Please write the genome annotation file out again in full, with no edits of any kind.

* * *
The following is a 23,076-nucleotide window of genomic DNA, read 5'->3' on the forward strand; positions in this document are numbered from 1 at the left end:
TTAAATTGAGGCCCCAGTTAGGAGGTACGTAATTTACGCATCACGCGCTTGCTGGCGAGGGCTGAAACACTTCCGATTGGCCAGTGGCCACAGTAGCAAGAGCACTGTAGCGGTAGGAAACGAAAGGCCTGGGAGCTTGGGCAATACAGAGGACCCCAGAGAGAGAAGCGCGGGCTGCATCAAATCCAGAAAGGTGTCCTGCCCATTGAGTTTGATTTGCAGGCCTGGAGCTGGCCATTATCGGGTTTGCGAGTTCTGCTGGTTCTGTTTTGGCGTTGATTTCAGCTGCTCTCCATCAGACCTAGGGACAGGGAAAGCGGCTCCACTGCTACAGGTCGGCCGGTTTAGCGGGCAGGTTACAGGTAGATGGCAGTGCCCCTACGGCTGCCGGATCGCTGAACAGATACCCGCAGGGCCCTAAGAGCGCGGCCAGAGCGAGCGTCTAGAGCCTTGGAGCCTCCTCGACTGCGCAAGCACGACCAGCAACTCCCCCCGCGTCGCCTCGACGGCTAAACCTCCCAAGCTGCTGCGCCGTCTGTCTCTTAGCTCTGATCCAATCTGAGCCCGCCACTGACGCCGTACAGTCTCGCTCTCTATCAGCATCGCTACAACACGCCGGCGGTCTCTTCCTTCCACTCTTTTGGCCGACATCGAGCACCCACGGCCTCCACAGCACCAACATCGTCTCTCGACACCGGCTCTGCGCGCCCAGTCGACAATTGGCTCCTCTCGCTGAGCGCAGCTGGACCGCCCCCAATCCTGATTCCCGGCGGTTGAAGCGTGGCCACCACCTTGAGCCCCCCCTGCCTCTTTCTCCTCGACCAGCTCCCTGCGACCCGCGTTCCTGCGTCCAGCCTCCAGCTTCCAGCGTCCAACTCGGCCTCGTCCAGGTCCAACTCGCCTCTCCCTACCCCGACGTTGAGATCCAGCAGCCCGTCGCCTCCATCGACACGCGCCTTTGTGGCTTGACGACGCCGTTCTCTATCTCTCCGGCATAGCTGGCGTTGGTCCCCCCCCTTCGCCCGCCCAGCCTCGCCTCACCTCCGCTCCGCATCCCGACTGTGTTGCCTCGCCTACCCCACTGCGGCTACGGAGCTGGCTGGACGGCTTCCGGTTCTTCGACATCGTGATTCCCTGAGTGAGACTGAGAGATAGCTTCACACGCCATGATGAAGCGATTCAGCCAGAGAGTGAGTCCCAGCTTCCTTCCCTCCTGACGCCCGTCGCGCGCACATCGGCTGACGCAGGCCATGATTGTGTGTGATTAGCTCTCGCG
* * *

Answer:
The following is a 23,076-nucleotide window of genomic DNA, read 5'->3' on the forward strand; positions in this document are numbered from 1 at the left end:
TTAAATTGAGGCCCCAGTTAGGAGGTACGTAATTTACGCATCACGCGCTTGCTGGCGAGGGCTGAAACACTTCCGATTGGCCAGTGGCCACAGTAGCAAGAGCACTGTAGCGGTAGGAAACGAAAGGCCTGGGAGCTTGGGCAATACAGAGGACCCCAGAGAGAGAAGCGCGGGCTGCATCAAATCCAGAAAGGTGTCCTGCCCATTGAGTTTGATTTGCAGGCCTGGAGCTGGCCATTATCGGGTTTGCGAGTTCTGCTGGTTCTGTTTTGGCGTTGATTTCAGCTGCTCTCCATCAGACCTAGGGACAGGGAAAGCGGCTCCACTGCTACAGGTCGGCCGGTTTAGCGGGCAGGTTACAGGTAGATGGCAGTGCCCCTACGGCTGCCGGATCGCTGAACAGATACCCGCAGGGCCCTAAGAGCGCGGCCAGAGCGAGCGTCTAGAGCCTTGGAGCCTCCTCGACTGCGCAAGCACGACCAGCAACTCCCCCCGCGTCGCCTCGACGGCTAAACCTCCCAAGCTGCTGCGCCGTCTGTCTCTTAGCTCTGATCCAATCTGAGCCCGCCACTGACGCCGTACAGTCTCGCTCTCTATCAGCATCGCTACAACACGCCGGCGGTCTCTTCCTTCCACTCTTTTGGCCGACATCGAGCACCCACGGCCTCCACAGCACCAACATCGTCTCTCGACACCGGCTCTGCGCGCCCAGTCGACAATTGGCTCCTCTCGCTGAGCGCAGCTGGACCGCCCCCAATCCTGATTCCCGGCGGTTGAAGCGTGGCCACCACCTTGAGCCCCCCCTGCCTCTTTCTCCTCGACCAGCTCCCTGCGACCCGCGTTCCTGCGTCCAGCCTCCAGCTTCCAGCGTCCAACTCGGCCTCGTCCAGGTCCAACTCGCCTCTCCCTACCCCGACGTTGAGATCCAGCAGCCCGTCGCCTCCATCGACACGCGCCTTTGTGGCTTGACGACGCCGTTCTCTATCTCTCCGGCATAGCTGGCGTTGGTCCCCCCCCTTCGCCCGCCCAGCCTCGCCTCACCTCCGCTCCGCATCCCGACTGTGTTGCCTCGCCTACCCCACTGCGGCTACGGAGCTGGCTGGACGGCTTCCGGTTCTTCGACATCGTGATTCCCTGAGTGAGACTGAGAGATAGCTTCACACGCCATGATGAAGCGATTCAGCCAGAGAGTGAGTCCCAGCTTCCTTCCCTCCTGACGCCCGTCGCGCGCACATCGGCTGACGCAGGCCATGATTGTGTGTGATTAGCTCTCGCG